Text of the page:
 Relief valves are sized to release pressure fast enough to prevent

the pressure from increasing beyond the strength of the vessel, but
not so fast as to be the cause of an explosion.

 An appropriately sized relief valve will allow the liquid inside to boil
slowly, maintaining a constant pressure in the vessel until all the
liquid has boiled and the vessel empties.

 The term "BLEVE" was coined by three researchers at Factory

Mutual, in the analysis of an accident there in 1957 involving a
chemical reactor vessel. Anthony Santos was one of the Chemical
Engineers working at FM who coined the term.

 In August 1959 the Kansas City Fire Department suffered its 2nd
largest loss of life in the line of duty, when a 25,000 gallon (95,000
litre) gas tank exploded during a fire on Southwest Boulevard killing
five firefighters. This was the first time BLEVE was used to
describe a burning fuel tank.
Outflow Model
Types of Outflow Models

1. Flow of Mechanical energy balance describes the various energy forms associated with
liquid flowing fluids:
through a
𝑑𝑃 𝑢̅2 𝑔 𝑊𝑠
hole ∫ + ∆( ) + ∆𝑧 + 𝐹 = −
𝜌 2𝛼𝑔𝑐 𝑔𝑐 𝑚̇


P: Pressure (force/area)

𝜌: Fluid density (mass/volume)

𝑢̅: Average instantaneous velocity of the fluid (length/time)

𝑔𝑐 : Gravitational constant (length mass/force time2)

𝛼: Unitless velocity profile correction factor with the following values:

𝛼=0.5 (laminar flow); 𝛼=1.0 (plug flow): 𝛼→1.0 (turbulent flow)

g: Acceleration due to gravity (length/time2)

z: Height above datum (length)

F: Net frictional loss term (length force/mass)

W s: Shaft work (force length)

𝑚̇: Mass flow rate (mass/time)

∆ represent final minus initial state

For incompressible liquid, density is constant;

𝑑𝑃 ∆𝑃
∫ =
𝜌 𝜌

For limited aperture release, assume constant gauge pressure,Pg . The external
pressure is atmospheric (ΔP=Pg), work shaft,W s =0, and velocity of the fluid within
the process unit is assumed negligible. The change in elevation of the fluid during
the discharge through the hole is also negligible, Δz=0. Hence, frictional losses in
the leak are approximated by a constant discharge coefficient C1;

∆𝑃 ∆𝑃
− − 𝐹 = 𝐶12 (− )
𝜌 𝜌

After modifications are substituted into mechanical energy balance;

𝑢̅ = 𝐶1 √𝛼√

New discharge coefficient Co = 𝐶1 √𝛼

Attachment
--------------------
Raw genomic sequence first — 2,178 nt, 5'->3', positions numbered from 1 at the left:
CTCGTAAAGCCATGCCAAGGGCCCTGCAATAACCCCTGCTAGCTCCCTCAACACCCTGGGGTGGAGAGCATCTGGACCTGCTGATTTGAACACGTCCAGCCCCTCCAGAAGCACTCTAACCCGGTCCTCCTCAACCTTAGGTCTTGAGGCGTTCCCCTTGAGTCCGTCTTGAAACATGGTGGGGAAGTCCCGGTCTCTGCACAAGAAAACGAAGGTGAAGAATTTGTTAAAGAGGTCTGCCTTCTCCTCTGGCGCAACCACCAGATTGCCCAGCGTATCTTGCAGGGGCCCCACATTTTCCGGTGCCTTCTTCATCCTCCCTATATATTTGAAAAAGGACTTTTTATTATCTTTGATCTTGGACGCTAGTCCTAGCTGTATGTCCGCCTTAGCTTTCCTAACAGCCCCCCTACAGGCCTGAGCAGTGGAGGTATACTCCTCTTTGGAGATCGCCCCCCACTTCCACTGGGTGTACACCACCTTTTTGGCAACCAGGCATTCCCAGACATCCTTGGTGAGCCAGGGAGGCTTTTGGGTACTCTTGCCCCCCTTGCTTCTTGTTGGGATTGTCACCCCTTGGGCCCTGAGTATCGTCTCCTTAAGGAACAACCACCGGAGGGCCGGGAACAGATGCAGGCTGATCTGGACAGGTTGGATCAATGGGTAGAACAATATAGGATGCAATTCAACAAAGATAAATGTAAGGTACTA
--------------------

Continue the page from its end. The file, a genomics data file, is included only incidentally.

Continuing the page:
Figure 3.1: Liquid escaping through a hole in a process unit. The energy og the
liquid resulting from its pressure in the vessel is converted to kinetic energy, with
some frictional flow losses in the hole
For fluid exiting the leak;

2𝑔𝑐 𝑃𝑔
𝑢̅ = 𝐶𝑜 √

From a hole of area A;

𝑄𝑚 = 𝜌𝑢̅𝐴 = 𝐴𝐶𝑜 √2𝜌𝑔𝑐 𝑃𝑔

Co→0.61 (sharp-edge orifices and Re>30000); Co→1 well-rounded nozzle);

Co→0.81 (short section of pipe attached to vessel with length-diameter ratio >3);
Co=1 (if discharge coefficient is unknown or uncertain)

2. Flow of A dimensionless discharge coefficient, C1 defined as;

∆𝑃 𝑔 ∆𝑃 𝑔
through a − − ∆𝑧 − 𝐹 = 𝐶12 (− − ∆𝑧)
𝜌 𝑔𝑐 𝜌 𝑔𝑐
hole in a

𝑔𝑐 𝑃𝑔
𝑢̅ = 𝐶1 √𝛼√2 ( + 𝑔ℎ𝐿 )

Where hL is the liquid height above the leak.

A new discharge coefficient, Co is defined as 𝐶𝑜 = 𝐶1 √𝛼 . Hence,

𝑔𝑐 𝑃𝑔
𝑢̅ = 𝐶𝑜 √2 ( + 𝑔ℎ𝐿 )

From a hole of area A;

𝑔𝑐 𝑃𝑔
𝑄𝑚 = 𝜌𝑢̅𝐴 = 𝜌𝐴𝐶𝑜 √ + 𝑔ℎ𝐿

For tank of constant cross-sectional area,At ,total mass of liquid in the tank above
the leak is 𝑚 = 𝜌𝐴𝑡 ℎ𝐿 .

Rate of change of mass within the tank is;

= −𝑄𝑚

Change in the fluid height is;

𝑑ℎ𝐿 𝐶𝑜 𝐴 𝑔𝑐 𝑃𝑔
=− √2 ( + 𝑔ℎ𝐿 )
𝑑𝑡 𝐴𝑡 𝜌

𝑑ℎ𝐿 𝐶𝑜 𝐴 𝑡
∫ =− ∫ 𝑑𝑡
ℎ𝐿𝑜 𝐴𝑡 0
𝑔𝑐 𝑃𝑔
√2 + 2𝑔ℎ𝐿

1 𝑔𝑐 𝑃𝑔 1 𝑔𝑐 𝑃𝑔 𝐶𝑜 𝐴
√2 + 2𝑔ℎ𝐿 − √2 + 2𝑔ℎ𝐿𝑜 = − 𝑡
𝑔 𝜌 𝑔 𝜌 𝐴𝑡

𝐶𝑜 𝐴 𝑔𝑐 𝑃𝑔 𝑔 𝐶𝑜 𝐴 2
ℎ𝐿 = ℎ𝐿𝑜 − 𝑡√2 + 2𝑔ℎ𝐿𝑜 𝑡 + ( 𝑡)
𝐴𝑡 𝜌 2 𝐴𝑡

Mass discharge rate at any time is;

𝑔𝑐 𝑃𝑔 𝜌𝑔𝐶𝑜2 𝐴2
𝑄𝑚 = 𝜌𝐶𝑜 𝐴√2 ( + 2𝑔ℎ𝐿𝑜 ) − 𝑡
𝜌 𝐴𝑡

Time,tc for the vessel to empty to the level of the leak;

1 𝐴𝑡 𝑔𝑐 𝑃𝑔 2𝑔𝑐 𝑃𝑔
𝑡𝑐 = ( ) [√2 ( + 2𝑔ℎ𝐿𝑜 ) − √ ]